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The Discoverability Problem: How To Get Out of the Filter Bubble Recommendation Systems?

The Discoverability Problem: How To Get Out of the Filter Bubble Recommendation Systems? | Librarysoul | Scoop.it


Robin Good: Brett Sandusky attacks the "discovery" topic with simple, straight logic, analyzing what all the new startups and the new tech fanatics seem to systematically look over.

 

How can you help me discover new stuff, if you are intentionally limiting your exploratory gathering to algorithms and to, however varied, network of contacts?

 

She writes: "The discoverability problem in books is a challenge. It’s about connecting users to new and interesting titles, that they wouldn’t normally have seen. This last part bears repeating: …that they wouldn’t normally have seen.

 

Ultimately, the problem with all these discoverability sites is this: their algorithms (if they are even using an algorithm) are based on aggregate data in a one size fits all model.


The more people who read something, the more often it shows up in your recommendations. But, that’s not discoverability. That’s the NYT bestseller list. That’s Nielsen Bookscan telling you the top sales of the week.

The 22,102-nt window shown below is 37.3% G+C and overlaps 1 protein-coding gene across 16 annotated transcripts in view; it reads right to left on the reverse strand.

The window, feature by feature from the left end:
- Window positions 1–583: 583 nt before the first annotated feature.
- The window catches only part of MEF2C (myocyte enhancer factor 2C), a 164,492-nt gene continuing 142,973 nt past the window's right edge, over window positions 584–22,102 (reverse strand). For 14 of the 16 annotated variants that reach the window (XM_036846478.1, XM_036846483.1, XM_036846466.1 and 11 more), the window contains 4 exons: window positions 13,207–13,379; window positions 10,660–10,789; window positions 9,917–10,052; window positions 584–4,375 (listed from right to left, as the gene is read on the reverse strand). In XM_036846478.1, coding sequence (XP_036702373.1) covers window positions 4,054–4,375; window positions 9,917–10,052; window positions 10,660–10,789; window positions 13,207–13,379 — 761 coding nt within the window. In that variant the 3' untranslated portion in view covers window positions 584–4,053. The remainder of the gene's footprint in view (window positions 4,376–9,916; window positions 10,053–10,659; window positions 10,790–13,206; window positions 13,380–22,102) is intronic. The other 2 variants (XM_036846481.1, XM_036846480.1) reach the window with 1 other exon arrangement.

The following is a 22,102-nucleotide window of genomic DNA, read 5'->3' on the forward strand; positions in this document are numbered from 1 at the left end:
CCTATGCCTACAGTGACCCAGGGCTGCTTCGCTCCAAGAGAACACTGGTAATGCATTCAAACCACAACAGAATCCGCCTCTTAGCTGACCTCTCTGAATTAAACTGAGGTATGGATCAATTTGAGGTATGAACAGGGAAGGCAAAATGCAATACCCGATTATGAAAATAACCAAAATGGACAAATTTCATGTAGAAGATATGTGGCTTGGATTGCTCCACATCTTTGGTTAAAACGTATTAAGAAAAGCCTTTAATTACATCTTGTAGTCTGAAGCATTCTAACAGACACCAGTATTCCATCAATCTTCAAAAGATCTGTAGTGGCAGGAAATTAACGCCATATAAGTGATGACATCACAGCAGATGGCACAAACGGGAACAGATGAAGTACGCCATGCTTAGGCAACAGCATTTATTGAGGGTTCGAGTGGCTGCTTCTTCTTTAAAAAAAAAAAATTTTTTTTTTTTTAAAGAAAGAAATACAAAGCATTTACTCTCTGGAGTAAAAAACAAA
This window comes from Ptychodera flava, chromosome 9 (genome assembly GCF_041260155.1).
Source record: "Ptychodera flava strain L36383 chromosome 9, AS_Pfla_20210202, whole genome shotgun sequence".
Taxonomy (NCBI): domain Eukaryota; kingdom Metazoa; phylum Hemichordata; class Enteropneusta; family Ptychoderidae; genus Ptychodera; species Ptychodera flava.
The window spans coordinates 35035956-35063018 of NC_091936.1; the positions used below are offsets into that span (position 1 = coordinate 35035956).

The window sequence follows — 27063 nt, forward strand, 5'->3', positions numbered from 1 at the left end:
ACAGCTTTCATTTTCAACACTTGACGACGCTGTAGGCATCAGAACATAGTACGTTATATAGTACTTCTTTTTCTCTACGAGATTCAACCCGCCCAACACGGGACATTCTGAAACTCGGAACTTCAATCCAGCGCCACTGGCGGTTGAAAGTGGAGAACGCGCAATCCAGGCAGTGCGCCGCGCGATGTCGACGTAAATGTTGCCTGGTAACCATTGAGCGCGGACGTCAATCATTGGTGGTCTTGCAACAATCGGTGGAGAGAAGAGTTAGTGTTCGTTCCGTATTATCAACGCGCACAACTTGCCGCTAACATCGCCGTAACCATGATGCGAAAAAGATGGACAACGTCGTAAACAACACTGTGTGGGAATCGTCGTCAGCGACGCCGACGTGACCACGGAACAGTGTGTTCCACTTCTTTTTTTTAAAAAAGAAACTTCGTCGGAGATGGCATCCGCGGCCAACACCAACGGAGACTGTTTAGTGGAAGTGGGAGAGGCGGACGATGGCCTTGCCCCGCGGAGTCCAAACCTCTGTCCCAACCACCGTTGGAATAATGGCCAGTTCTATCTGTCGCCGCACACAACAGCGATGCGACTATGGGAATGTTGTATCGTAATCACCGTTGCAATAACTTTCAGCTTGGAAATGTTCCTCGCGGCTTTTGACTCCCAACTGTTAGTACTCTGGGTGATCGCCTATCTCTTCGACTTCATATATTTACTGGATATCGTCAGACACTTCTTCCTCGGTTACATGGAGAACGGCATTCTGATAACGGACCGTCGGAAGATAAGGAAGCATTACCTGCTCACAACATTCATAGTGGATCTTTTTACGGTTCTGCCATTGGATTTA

Just because most of my friends are reading bestsellers (because, duh, whose aren’t? In fact, that seems to just reinforce the concept of the term “bestseller”) does that mean I should only be shown these titles?

 

Obviously, the answer is no. But, how do we get there?"

 

The answer is that we need a) more expert and qualified human intervention to unearth and pick new stuff, and b) behavioral data coupled with data collected on customer preference to allows us to connect those selected materials to the users in the system.

 

 

Rightful. Timely. 8/10

 

Find out: http://www.brettsandusky.com/2012/10/05/discover-me/

 

(Image credit: Josephine Wall - Discovery)

 

 


Via Robin Good
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Robin Good's comment, October 14, 2012 3:56 AM
Too bad that it is only in Russian, as I can't make much sense of whether there is real value in there or not. Or is it there a western language edition?
RPattinson-Daily's comment, October 14, 2012 8:20 AM
Robin Good, thank You for attention to my comment. Unfortunately, due to crisis of 2008 plans of creation its western language edition were terminated. However, concept, technologies, business model of such recommendation service for creative goods (books, movies, music) were described in book “The Economics of Symbolic Exchange” by Alexander Dolgin (2006) (http://www.amazon.com/Economics-Symbolic-Exchange-Alexander-Dolgin/dp/354079882X). I was content curator, market researcher and editor of this book.